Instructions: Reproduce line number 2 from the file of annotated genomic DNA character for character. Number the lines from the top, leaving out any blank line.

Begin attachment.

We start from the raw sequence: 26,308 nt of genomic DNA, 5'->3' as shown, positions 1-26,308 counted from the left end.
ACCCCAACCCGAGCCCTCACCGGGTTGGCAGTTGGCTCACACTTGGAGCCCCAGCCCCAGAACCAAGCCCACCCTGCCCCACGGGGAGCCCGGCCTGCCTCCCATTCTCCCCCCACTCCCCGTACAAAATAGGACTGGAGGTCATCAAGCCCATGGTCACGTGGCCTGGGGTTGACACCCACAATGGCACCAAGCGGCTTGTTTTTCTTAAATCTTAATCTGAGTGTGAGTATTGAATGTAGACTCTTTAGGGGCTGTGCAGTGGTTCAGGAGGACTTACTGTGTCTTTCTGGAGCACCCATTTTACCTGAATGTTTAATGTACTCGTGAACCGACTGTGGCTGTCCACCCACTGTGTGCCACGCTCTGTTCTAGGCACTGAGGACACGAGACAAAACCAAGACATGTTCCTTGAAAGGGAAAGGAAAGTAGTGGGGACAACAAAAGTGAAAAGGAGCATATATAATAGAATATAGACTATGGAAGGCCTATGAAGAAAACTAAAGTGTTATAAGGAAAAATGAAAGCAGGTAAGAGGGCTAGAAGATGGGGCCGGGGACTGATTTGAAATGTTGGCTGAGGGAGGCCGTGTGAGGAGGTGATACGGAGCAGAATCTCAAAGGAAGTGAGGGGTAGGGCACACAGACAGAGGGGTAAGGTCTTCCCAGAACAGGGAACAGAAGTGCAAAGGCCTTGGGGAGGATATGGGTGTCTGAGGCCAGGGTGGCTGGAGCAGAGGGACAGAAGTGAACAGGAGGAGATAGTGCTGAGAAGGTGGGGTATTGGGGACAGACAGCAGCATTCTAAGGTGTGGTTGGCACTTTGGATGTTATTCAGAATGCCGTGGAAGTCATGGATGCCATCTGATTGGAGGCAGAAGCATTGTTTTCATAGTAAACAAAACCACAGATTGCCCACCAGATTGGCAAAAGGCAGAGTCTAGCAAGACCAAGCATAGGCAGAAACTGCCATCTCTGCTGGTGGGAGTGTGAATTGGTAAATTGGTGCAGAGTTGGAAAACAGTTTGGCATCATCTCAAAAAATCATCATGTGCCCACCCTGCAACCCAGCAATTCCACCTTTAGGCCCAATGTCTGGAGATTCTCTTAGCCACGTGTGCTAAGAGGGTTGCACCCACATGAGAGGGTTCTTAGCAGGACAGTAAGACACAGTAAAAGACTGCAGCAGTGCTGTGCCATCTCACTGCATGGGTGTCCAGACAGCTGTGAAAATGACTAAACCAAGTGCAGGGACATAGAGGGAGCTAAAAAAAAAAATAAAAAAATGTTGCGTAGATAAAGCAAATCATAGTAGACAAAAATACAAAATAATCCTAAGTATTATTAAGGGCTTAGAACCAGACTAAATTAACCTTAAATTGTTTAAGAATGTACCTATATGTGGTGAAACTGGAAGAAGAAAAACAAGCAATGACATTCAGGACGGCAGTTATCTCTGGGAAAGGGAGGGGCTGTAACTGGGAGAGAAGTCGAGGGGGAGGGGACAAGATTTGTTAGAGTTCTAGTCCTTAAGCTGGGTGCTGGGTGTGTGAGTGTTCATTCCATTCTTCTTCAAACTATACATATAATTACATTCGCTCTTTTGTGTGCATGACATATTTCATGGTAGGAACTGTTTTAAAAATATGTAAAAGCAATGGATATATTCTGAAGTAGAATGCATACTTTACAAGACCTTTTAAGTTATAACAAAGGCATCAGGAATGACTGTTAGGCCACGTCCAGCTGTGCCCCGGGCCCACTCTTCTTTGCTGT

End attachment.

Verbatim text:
ACCCCAACCCGAGCCCTCACCGGGTTGGCAGTTGGCTCACACTTGGAGCCCCAGCCCCAGAACCAAGCCCACCCTGCCCCACGGGGAGCCCGGCCTGCCTCCCATTCTCCCCCCACTCCCCGTACAAAATAGGACTGGAGGTCATCAAGCCCATGGTCACGTGGCCTGGGGTTGACACCCACAATGGCACCAAGCGGCTTGTTTTTCTTAAATCTTAATCTGAGTGTGAGTATTGAATGTAGACTCTTTAGGGGCTGTGCAGTGGTTCAGGAGGACTTACTGTGTCTTTCTGGAGCACCCATTTTACCTGAATGTTTAATGTACTCGTGAACCGACTGTGGCTGTCCACCCACTGTGTGCCACGCTCTGTTCTAGGCACTGAGGACACGAGACAAAACCAAGACATGTTCCTTGAAAGGGAAAGGAAAGTAGTGGGGACAACAAAAGTGAAAAGGAGCATATATAATAGAATATAGACTATGGAAGGCCTATGAAGAAAACTAAAGTGTTATAAGGAAAAATGAAAGCAGGTAAGAGGGCTAGAAGATGGGGCCGGGGACTGATTTGAAATGTTGGCTGAGGGAGGCCGTGTGAGGAGGTGATACGGAGCAGAATCTCAAAGGAAGTGAGGGGTAGGGCACACAGACAGAGGGGTAAGGTCTTCCCAGAACAGGGAACAGAAGTGCAAAGGCCTTGGGGAGGATATGGGTGTCTGAGGCCAGGGTGGCTGGAGCAGAGGGACAGAAGTGAACAGGAGGAGATAGTGCTGAGAAGGTGGGGTATTGGGGACAGACAGCAGCATTCTAAGGTGTGGTTGGCACTTTGGATGTTATTCAGAATGCCGTGGAAGTCATGGATGCCATCTGATTGGAGGCAGAAGCATTGTTTTCATAGTAAACAAAACCACAGATTGCCCACCAGATTGGCAAAAGGCAGAGTCTAGCAAGACCAAGCATAGGCAGAAACTGCCATCTCTGCTGGTGGGAGTGTGAATTGGTAAATTGGTGCAGAGTTGGAAAACAGTTTGGCATCATCTCAAAAAATCATCATGTGCCCACCCTGCAACCCAGCAATTCCACCTTTAGGCCCAATGTCTGGAGATTCTCTTAGCCACGTGTGCTAAGAGGGTTGCACCCACATGAGAGGGTTCTTAGCAGGACAGTAAGACACAGTAAAAGACTGCAGCAGTGCTGTGCCATCTCACTGCATGGGTGTCCAGACAGCTGTGAAAATGACTAAACCAAGTGCAGGGACATAGAGGGAGCTAAAAAAAAAAATAAAAAAATGTTGCGTAGATAAAGCAAATCATAGTAGACAAAAATACAAAATAATCCTAAGTATTATTAAGGGCTTAGAACCAGACTAAATTAACCTTAAATTGTTTAAGAATGTACCTATATGTGGTGAAACTGGAAGAAGAAAAACAAGCAATGACATTCAGGACGGCAGTTATCTCTGGGAAAGGGAGGGGCTGTAACTGGGAGAGAAGTCGAGGGGGAGGGGACAAGATTTGTTAGAGTTCTAGTCCTTAAGCTGGGTGCTGGGTGTGTGAGTGTTCATTCCATTCTTCTTCAAACTATACATATAATTACATTCGCTCTTTTGTGTGCATGACATATTTCATGGTAGGAACTGTTTTAAAAATATGTAAAAGCAATGGATATATTCTGAAGTAGAATGCATACTTTACAAGACCTTTTAAGTTATAACAAAGGCATCAGGAATGACTGTTAGGCCACGTCCAGCTGTGCCCCGGGCCCACTCTTCTTTGCTGT